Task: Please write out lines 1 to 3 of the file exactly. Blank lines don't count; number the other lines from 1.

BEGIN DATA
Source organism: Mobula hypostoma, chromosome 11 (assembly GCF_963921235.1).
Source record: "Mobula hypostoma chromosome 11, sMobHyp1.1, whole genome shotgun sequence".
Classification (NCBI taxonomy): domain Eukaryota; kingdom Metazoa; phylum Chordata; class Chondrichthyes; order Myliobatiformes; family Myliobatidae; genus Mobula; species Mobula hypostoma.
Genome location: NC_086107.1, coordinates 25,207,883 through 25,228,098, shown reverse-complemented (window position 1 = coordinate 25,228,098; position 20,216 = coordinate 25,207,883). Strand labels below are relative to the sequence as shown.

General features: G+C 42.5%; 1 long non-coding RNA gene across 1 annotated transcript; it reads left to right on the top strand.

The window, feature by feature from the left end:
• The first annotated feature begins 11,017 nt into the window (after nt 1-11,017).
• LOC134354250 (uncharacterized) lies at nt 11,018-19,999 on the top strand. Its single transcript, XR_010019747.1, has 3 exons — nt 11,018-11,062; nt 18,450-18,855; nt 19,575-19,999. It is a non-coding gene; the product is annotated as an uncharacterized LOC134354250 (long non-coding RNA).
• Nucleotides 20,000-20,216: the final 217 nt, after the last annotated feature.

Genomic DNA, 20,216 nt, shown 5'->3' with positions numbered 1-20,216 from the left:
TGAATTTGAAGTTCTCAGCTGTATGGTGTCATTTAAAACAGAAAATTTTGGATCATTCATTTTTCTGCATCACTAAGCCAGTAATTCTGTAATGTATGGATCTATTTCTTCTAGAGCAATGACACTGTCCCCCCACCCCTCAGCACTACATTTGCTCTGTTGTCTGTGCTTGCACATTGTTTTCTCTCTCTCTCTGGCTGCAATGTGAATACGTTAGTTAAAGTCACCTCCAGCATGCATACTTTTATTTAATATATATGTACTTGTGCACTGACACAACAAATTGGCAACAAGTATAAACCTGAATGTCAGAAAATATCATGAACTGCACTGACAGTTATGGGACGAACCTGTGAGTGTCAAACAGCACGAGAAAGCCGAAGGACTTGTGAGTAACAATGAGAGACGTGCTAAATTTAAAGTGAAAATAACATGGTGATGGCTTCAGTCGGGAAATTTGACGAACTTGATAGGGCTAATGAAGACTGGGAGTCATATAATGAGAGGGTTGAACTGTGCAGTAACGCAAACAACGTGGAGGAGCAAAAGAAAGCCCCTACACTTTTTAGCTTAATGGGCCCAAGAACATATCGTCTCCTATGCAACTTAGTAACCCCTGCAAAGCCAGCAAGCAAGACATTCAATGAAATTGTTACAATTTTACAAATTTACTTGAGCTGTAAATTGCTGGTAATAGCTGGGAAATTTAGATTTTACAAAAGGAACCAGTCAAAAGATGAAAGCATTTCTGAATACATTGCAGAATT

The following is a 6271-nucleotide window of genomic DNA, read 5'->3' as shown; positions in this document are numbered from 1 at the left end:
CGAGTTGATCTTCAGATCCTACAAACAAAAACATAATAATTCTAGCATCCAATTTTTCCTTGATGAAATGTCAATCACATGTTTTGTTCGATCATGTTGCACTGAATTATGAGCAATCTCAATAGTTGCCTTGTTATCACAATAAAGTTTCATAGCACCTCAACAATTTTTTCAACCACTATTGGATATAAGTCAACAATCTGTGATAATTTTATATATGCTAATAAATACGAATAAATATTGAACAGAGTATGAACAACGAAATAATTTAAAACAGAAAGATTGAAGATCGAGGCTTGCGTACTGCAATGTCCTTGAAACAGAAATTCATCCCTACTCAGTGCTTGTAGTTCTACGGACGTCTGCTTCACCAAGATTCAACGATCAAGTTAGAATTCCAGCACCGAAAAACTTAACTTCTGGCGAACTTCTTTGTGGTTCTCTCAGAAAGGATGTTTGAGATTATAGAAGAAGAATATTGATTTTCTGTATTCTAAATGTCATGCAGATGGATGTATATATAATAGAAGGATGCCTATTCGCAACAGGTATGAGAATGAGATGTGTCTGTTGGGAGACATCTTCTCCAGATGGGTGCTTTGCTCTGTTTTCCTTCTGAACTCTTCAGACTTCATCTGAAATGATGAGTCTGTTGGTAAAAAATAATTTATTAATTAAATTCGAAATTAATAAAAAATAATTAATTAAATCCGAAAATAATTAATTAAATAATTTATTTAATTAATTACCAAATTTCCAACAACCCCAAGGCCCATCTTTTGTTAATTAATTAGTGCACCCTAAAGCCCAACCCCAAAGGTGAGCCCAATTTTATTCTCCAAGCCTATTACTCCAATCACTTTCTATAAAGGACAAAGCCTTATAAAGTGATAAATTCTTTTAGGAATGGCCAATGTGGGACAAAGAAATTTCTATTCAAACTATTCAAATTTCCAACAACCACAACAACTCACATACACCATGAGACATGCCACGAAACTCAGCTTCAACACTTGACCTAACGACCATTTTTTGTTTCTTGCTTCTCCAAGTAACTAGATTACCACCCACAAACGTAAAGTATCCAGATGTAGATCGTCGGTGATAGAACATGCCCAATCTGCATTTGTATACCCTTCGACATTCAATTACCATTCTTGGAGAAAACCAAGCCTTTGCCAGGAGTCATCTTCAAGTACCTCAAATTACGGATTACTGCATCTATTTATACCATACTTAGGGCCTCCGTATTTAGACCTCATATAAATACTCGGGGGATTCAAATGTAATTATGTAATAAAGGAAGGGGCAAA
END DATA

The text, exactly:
Source organism: Mobula hypostoma, chromosome 11 (assembly GCF_963921235.1).
Source record: "Mobula hypostoma chromosome 11, sMobHyp1.1, whole genome shotgun sequence".
Classification (NCBI taxonomy): domain Eukaryota; kingdom Metazoa; phylum Chordata; class Chondrichthyes; order Myliobatiformes; family Myliobatidae; genus Mobula; species Mobula hypostoma.